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Old 11th Feb 2009, 17:43
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How about this then ...

Getting both windscreens full of sea spray, which then dried - our view totally obscured and then flying an extra 20 minutes to go through the only cloud in Scotland so we could see slightly better!

All in a turboprop with none of this fancy autoland business
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Old 11th Feb 2009, 17:48
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[QUOTE]the only cloud in Scotland[QUOTE]


yea right.......
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Old 11th Feb 2009, 18:05
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Full Emergency

I used to work for the ambulance service and "full emergency" was a term we were familiar with from ATC when attending aircraft incidents, as opposed to "aircraft accident" or "aircraft accident imminent" or "local standby" etc. Obviously most other pprune members would know whether its a term more widely recognised in the aviation industry, but it certainly is used in the emergency services. (In the UK)

Last edited by telster; 11th Feb 2009 at 18:06. Reason: Adding UK
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Old 11th Feb 2009, 18:19
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Rainboe
The windscreen is far, far stronger than the fuselage. If a large bird is going to hit the plane, I would rather it impaled itself on the windscreen and not the fuselage.
That might be true now with heated glass and all but it wasn't true in the DC-3 days! I know of at least one fatality caused by.....you guessed it.....a darned Canada goose!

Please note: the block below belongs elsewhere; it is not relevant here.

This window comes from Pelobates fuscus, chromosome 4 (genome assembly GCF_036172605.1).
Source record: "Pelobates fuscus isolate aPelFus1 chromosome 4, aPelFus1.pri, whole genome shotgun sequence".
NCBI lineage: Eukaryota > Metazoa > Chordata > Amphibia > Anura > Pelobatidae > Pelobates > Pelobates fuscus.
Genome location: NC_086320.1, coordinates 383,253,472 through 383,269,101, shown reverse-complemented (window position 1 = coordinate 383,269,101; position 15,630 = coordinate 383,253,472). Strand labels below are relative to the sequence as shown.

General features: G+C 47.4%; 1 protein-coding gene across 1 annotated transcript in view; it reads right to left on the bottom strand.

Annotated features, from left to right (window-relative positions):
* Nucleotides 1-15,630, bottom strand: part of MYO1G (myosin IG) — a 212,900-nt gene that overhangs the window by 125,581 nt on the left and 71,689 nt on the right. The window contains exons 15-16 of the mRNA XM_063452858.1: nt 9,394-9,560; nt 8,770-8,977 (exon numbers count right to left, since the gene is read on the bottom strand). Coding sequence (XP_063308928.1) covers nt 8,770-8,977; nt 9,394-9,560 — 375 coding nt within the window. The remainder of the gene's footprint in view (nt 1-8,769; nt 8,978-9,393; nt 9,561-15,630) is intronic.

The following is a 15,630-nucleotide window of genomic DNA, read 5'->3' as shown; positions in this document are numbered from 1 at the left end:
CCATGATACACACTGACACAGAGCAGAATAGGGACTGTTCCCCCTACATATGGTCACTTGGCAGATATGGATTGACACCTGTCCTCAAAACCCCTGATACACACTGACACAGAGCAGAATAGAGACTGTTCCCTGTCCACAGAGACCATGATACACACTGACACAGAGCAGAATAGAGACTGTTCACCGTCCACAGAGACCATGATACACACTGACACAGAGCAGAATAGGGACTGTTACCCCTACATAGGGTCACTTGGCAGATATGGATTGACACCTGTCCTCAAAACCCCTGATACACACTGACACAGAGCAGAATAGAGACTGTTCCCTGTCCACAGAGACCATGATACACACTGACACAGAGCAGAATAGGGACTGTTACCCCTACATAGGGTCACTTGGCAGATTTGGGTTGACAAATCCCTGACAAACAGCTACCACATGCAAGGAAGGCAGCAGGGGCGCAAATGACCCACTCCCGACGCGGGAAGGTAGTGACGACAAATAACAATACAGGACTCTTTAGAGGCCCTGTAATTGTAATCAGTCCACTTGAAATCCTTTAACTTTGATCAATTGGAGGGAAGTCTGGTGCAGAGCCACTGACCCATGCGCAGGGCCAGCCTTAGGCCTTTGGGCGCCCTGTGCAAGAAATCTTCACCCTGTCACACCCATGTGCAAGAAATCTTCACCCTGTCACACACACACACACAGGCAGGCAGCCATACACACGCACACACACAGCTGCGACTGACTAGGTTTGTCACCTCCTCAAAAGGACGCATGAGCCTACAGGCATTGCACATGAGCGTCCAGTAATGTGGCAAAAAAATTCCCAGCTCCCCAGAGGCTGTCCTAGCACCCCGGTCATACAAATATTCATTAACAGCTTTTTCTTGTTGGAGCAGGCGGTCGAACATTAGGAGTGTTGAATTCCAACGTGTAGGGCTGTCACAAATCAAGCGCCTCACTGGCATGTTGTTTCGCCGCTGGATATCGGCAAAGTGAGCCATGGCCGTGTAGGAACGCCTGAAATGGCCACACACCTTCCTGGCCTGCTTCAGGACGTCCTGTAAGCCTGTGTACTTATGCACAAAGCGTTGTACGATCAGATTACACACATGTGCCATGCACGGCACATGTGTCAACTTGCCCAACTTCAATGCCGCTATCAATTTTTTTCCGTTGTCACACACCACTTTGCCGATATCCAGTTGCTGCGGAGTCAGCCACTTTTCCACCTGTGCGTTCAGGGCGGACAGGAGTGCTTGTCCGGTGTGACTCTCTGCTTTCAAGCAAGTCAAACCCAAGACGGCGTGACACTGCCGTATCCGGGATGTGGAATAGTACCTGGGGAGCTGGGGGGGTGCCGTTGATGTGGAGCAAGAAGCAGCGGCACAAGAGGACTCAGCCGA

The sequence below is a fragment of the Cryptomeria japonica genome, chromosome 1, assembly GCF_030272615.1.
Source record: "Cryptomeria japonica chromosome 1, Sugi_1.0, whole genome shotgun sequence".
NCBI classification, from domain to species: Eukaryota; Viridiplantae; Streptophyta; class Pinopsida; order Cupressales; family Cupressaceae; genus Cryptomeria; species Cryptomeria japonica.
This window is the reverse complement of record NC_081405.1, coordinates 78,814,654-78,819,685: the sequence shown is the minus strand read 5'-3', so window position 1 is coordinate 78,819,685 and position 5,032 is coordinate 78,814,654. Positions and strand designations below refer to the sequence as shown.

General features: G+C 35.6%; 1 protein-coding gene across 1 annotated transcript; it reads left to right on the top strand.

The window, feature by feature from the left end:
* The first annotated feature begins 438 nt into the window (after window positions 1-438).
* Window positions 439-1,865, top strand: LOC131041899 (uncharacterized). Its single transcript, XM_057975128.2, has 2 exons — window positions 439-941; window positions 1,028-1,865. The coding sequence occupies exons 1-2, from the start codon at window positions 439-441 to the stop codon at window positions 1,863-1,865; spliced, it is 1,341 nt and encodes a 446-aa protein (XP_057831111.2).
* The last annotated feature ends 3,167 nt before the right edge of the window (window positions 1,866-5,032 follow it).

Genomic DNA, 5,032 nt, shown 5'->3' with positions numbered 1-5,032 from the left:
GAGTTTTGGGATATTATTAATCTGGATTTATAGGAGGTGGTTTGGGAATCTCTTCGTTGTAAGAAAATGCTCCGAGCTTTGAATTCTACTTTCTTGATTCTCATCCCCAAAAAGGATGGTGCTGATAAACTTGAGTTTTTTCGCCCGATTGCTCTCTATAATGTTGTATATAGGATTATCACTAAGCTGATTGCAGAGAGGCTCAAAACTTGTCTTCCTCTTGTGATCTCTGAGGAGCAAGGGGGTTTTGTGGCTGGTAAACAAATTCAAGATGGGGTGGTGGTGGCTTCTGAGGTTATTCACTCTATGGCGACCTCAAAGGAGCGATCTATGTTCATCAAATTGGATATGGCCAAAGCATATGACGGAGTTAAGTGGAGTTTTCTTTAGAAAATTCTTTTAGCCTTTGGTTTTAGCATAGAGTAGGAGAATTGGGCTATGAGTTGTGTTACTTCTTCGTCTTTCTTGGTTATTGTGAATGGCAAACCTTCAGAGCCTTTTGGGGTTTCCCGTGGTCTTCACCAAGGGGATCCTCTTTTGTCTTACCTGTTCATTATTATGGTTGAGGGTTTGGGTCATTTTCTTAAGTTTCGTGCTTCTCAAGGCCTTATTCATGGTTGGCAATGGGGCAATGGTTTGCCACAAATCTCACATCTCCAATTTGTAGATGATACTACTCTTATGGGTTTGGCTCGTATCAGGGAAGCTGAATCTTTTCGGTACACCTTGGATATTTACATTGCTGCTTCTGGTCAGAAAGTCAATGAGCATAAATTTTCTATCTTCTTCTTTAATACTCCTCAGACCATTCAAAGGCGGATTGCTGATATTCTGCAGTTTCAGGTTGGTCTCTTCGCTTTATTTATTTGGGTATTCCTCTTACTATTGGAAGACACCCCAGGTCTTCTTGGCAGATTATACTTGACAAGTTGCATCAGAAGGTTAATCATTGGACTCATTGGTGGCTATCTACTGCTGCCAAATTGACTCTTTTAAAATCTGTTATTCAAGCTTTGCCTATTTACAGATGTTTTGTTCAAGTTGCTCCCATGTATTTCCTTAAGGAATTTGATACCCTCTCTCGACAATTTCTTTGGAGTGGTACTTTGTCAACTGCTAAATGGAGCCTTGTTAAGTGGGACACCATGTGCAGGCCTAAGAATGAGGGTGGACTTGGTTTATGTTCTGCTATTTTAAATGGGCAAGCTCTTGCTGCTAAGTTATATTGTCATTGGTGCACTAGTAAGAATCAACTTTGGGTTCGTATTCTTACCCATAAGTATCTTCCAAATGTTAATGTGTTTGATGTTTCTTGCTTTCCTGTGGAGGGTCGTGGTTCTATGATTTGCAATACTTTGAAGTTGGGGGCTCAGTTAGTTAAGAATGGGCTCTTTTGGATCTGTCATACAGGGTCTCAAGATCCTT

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Old 11th Feb 2009, 19:23
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I think the DC3 had 8mm glass windscreens. But it flew so slow, are you sure the goose didn't strike the DC3 and come in through the tail from behind?

I got struck by the world's most stupid pigeon. After landing and taxiing back towards the apron at Gatwick, I saw it flying straight at me from the side, and thump into the fuselage under the pilots window. Quite some feat- fly into a 737! I think pigeons must have their own version of the Darwin Awards. I have to confess I was too embarrassed to put a 'bird strike on the ground' entry into the Tech Log.
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Old 11th Feb 2009, 19:28
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I think the DC3 had 8mm glass windscreens. But it flew so slow, are you sure the goose didn't strike the DC3 and come in through the tail from behind?
Nope.....right through the right front windshield. Killed the Co-Pilot on a North Central (Wisconsin Central) DC-3. Don't ask me dates/times/places, as I don't know. Sometime in the early 50's probably as I heard about it when I first started out at their Base.
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Old 11th Feb 2009, 19:40
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But it flew so slow, are you sure the goose didn't strike the DC3 and come in through the tail from behind?
The old ones are the best init?